The Burden of Proof

As we head into the final quarter of the calendar year, many organizations are looking toward the future. Sorting out the money, planning the calendar, and identifying the biggest worries are high on most board agendas. And from time to time, every board stops to look at their mission statement, just to make sure they are still headed in the right direction.

One of the boards I serve on is doing exactly that. There are discussions of who we are, what purpose we serve, and where we fit in the local landscape. We discussed what we want to be in the future, what we tell people about ourselves, and why we want to be part of the organization. And, of course, we discussed who we believe our audience to be.

Who We Speak To

The question of who your audience is versus who you want them to be is never an easy one. For so many organizations the answer to “who do we want to appeal to” is “we want to appeal to everyone”. And of course who your audience currently is tends to tie right in to who you appeal to naturally. During our conversation of audience, our board president said:

“If you serve, or want to serve, minority groups, then the burden of proof lies with you. Not with with the people you wish were there.”

In plainer words, if you want to speak to people who have reason to believe you are not speaking to them, you have to say “and that includes you”. If you are a church that accepts and loves those of all sexual orientations, you have to say it. If you are a technology company that accepts and values those of all skin colors and sexes, you have to say it. If you are a sports league that accepts and invests in those of all levels of ability, you have to say it.

What We Want to Be

All people, as we grow into the wonderful adults we will be, are shaped by those around us. We are formed by the experiences we are afforded (or subject to, depending on your perspective). We trust what we know and sometimes that means we surround ourselves with people who think, act, look, or speak like us.

Trusting in what we know is a basic survival instinct; anyone like us, probably won’t harm us. Stereotyping is a basic coping mechanism; grouping people and things lessens our cognitive load. Putting our faith in people and things that aren’t already like us takes a lot of self-awareness and personal growth… but we don’t continue to grow without it.

With these combined truths, you can see why it is so important to state when you embrace that which is not like you. Because people, when left to our own devices, often won’t.

Where It Takes Us

Very few people or companies will argue that diversity (of thought and demographic) is bad. There is a lot of support for the idea that different view points lead to better outcomes, no matter the project.

The most important thing that it does, though, is help us to share who we are with the people who would love to be here… if only they knew we were here for them. Figure out who you wish you could share your work with, and tell them how much you miss their voice.

Not sure how to get started? Here are a few things you can do today!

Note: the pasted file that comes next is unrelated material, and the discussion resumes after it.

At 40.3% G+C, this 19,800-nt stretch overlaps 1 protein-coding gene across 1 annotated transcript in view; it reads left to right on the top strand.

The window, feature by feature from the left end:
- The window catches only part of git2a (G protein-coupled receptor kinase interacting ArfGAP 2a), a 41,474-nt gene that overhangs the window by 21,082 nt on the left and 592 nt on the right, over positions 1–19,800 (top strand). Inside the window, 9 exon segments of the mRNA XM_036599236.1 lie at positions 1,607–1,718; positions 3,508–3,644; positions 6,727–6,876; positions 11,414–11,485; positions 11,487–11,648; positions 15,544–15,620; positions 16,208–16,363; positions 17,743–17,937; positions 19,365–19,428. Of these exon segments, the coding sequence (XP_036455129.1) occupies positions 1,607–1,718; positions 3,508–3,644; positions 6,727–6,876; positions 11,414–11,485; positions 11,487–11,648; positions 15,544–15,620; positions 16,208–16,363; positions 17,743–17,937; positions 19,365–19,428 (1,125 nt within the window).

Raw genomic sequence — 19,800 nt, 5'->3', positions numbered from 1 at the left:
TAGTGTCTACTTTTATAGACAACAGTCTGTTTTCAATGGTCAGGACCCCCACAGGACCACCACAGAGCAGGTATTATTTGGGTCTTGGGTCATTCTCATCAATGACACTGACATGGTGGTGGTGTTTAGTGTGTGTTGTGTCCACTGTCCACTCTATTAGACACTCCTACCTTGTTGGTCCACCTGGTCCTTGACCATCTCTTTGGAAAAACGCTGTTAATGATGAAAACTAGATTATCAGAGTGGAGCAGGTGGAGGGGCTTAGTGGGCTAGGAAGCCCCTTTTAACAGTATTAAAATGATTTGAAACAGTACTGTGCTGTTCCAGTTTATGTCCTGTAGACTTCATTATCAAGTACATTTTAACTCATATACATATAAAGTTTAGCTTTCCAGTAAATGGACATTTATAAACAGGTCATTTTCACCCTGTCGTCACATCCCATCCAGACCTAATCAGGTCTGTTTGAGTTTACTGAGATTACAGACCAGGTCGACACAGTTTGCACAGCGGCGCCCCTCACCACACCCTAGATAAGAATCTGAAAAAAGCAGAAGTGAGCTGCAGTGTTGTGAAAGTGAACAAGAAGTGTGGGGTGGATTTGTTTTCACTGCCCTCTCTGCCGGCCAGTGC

1. Look for coded language in your public content.
  2. Instead of broad declarations (everyone is welcome), make clear statements (beginners welcome).
  3. Amplify people who are having trouble getting heard. 
  4. Here are a few more ways to support minority voices.

The Panel Predicament

For anyone who has worked with me organizing content-driven events, you will have heard me say regularly how much I hate panels. I am quick to declare my dislike of them, but generally only in the safety of a group of organizers. I’ll try to provide some clarity in the need for panels, why I dislike most panels I see, and what we can change to make them better.

The Value of Panels

In theory, I understand the appeal of panels. There is a lot of information available in the world, and it’s increasingly difficult to assess how trustworthy to consider the opinion of any self-proclaimed expert. There are many ways to achieve expert level opinions: by education, by research, by practice. Probably other ways, too. To solve the problem, we host panels. We gather industry thought leaders or experts and have them discuss things openly, in the accountability-forging context of “filming in front of a live audience”. We then leave it up to the audience to decide — what is your version of this truth that we’ve presented to you, almost without editorial aid?

The Failing of Panels

In practice, panels are far from that. They are either overpowered by a single voice or are overpowered by apparent fighting among the panelists. Moderators double as panelists and leave the group with no discernible direction. Panelists answer in a round robin style, often leaving no time for interesting or informed viewpoints to shine through. Panels are overstaffed and used as a way to prevent the discomfort of having to turn down speakers. Most people don’t apply to be on a panel, and many who get assigned to participate on a panel think that it means no preparation is required.

The Best Panels

It’s not that we’ve never seen a good panel. We see them from time to time, on TV or at large-scale niche events. There is a lot of writing available about how to be a better speaker, but not a lot about how to be a better panelist. Or even how to craft an excellent panel as an organizer. So I’ll tell you what’s proven to work for me over the years, as a long-time event organizer.